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Hinduisn: Lord Krishna: Singing

gThe Song Of Godh, The Bhagavad-Gita

1. Name&Date:

Hinduism:

Historically, Lord Krishna appeared on the midnight of the 8th day of the dark half of the month of Sravana. This corresponds to July 19th 3228 BC. He exhibited His pastimes for a little over 125 years and disappeared on February 18th 3102 BC on the new moon night of Phalguna. (His departure marks the beginning of the current age of corruption known as Kali.)

2.  Family name of the prophet: Unknown: Psossibly Arjuna the son of Kunti. It is not uncommon for authentic Divine Messengers to have discourse beetween the Word of God and themselves.

3.  Holy Name:  Lord Krishna:

4.  Name for God: Vishnu

5.  Name for the Promised One: Vishnu Yasha (Sanskrit for) Glory of God.  In the Bhagavad-Gita it says: Chapter 4, Verse 6-8
hAlthough I am unborn and My transcendental body never deteriorates, and although I am the Lord of all sentient beings, I still appear in every millennium in My original transcendental form. Whenever and wherever there is a decline in religious practice, O descendant of Bharata, and a predominant rise of irreligion--at that time I descend Myself. In order to deliver the pious and to annihilate the miscreants, as well as to reestablish the principles of religion, I advent Myself millennium after millennium.h

6.  Birth Legends & Life: Lord Krishna appeared in Mathura, India to Devaki and Vasudeva in the jail cell of the tyrant Kamsa. The place of His birth is known as Sri Krishna Janmasthana. He appeared with His brother Balarama in response to the demigods' prayers for protection from the widespread influence of demonic administration on earth.

7.  Manner of Revelation: Unknown: Considering the wealth of legends available this knowledge may well exist.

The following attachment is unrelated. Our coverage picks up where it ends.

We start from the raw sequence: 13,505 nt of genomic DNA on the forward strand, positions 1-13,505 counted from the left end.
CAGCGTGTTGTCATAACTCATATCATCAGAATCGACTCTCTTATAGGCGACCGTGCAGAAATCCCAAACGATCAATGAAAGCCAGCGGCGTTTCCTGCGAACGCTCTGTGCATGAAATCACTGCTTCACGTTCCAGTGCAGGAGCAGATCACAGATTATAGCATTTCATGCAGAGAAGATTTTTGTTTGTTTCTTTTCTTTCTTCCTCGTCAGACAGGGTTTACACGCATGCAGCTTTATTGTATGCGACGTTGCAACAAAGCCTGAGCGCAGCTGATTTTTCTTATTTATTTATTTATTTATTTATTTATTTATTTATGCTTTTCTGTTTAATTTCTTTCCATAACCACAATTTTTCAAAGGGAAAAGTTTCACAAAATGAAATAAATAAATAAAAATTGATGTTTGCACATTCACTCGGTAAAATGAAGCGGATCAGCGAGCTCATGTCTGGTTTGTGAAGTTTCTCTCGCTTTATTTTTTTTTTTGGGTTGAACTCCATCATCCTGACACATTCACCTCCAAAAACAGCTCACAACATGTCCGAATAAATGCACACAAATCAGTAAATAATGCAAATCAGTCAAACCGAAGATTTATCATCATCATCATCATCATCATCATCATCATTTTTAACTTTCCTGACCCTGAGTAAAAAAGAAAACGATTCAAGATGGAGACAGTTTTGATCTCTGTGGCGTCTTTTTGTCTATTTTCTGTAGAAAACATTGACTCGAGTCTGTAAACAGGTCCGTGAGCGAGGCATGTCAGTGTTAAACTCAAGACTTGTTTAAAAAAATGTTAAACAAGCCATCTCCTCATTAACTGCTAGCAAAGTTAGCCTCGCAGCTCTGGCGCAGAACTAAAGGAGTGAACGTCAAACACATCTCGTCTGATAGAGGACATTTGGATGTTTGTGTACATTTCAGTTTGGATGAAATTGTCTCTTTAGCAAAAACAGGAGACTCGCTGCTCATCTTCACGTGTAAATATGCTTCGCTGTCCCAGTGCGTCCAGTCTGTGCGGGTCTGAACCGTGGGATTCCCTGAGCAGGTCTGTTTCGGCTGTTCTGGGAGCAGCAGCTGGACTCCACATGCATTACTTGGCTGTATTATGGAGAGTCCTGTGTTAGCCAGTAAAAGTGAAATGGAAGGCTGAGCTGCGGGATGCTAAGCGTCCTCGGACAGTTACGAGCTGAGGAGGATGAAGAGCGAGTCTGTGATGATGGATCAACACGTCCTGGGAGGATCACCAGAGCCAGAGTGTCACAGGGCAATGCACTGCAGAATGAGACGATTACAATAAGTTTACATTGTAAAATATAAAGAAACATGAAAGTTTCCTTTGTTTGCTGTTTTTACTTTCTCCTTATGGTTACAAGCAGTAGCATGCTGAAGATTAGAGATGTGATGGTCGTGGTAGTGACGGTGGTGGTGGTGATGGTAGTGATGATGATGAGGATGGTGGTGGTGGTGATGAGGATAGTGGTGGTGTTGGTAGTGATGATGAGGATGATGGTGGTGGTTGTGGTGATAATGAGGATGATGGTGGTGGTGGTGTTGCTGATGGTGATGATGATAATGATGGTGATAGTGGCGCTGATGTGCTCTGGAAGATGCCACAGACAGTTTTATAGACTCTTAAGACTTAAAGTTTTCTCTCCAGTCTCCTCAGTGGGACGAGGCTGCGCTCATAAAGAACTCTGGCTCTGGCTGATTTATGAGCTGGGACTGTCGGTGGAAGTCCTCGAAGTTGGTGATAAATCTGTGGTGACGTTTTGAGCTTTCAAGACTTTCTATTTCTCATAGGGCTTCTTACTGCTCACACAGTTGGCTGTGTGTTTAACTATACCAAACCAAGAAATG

8.  Revealed Book:  Bhagavad-Gita: (The Song Of God)

The Bhagavad-gita is the famous philosophical discourse that took place between Lord Krishna and the warrior Arjuna, just before the onset of the great Bharata War (c. 3138 BC).

Although widely published and read by itself, the Bhagavad-gita originally appears as an episode in the Sixth Book of the Mahabharata (Bhismaparvan, 23-40). (See Mahabharata Home Page ) In this treatise of 700 verses, Lord Krishna systematically surveys the major Vedic dharmas and shows how each directs a person toward the ultimate conclusion, the "most confidential of all knowledge." He analyzes the performance of sacrifices and the worship of demigods; He discusses the yogas of work, meditation, and knowledge.

In each case, Krishna shows how it leads to the "most secrets of all secrets, " pure loving devotional service to God. "Always think of Me and become My devotee. Worship Me and offer you homage unto Me." This, Krishna says is "the most confidential part of knowledge."

9.  Basic Teachings: Major themes taught by Lord Krishna include:                                                  renunciation, devotion to God through prayer, meditation, and work done in service to others.

Along with this is the necessary discipline in which the believer or seeker of truth strives, with utmost patience and forbearance, to liberate himself from the vices, desires and lures of the material temporal existence and open his inner being to the transcendent reality from which comes true peace and supreme knowledge.

Note: Chapter 3: verse 3 below describe Arjuna as gsinlessh

Each verse of the Bhagavad-Gita should be meditated on- It is indeed a gSong of Godh full of universal truths and a deep wisdom we all can benefit from.

 

Selections from The Bhagavad-Gita:

 

The Blessed Lord is addressing the sinless Arjuna on the two primary ways of thinking about God. Abstinance from work or renunciation are insufficient in themselves. Works of devotion, without attachment, is far superior.                                                                          3:3 gThe Blessed Lord said: O sinless Arjuna, I have already explained that there are two classes of men who realize the Self. Some are inclined to understand Him by empirical, philosophical speculation, and others are inclined to know Him by devotional work.

3:4 Not by merely abstaining from work can one achieve freedom from reaction, nor by renunciation alone can one attain perfection.

3:5 All men are forced to act helplessly according to the impulses born of the modes of material nature; therefore no one can refrain from doing something, not even for a moment.

3:6 One who restrains the senses and organs of action, but whose mind dwells on sense objects, certainly deludes himself and is called a pretender.

3;7 On the other hand, he who controls the senses by the mind and engages his active organs in works of devotion, without attachment, is by far superior.  

3:8  Perform your prescribed duty, for action is better than inaction. A man cannot even maintain his physical body without work.

3:9  Work done as a sacrifice for Vishnu has to be performed, otherwise work binds one to this material world. Therefore, O son of Kunti, perform your prescribed duties for His satisfaction, and in that way you will always remain unattached and free from bondage.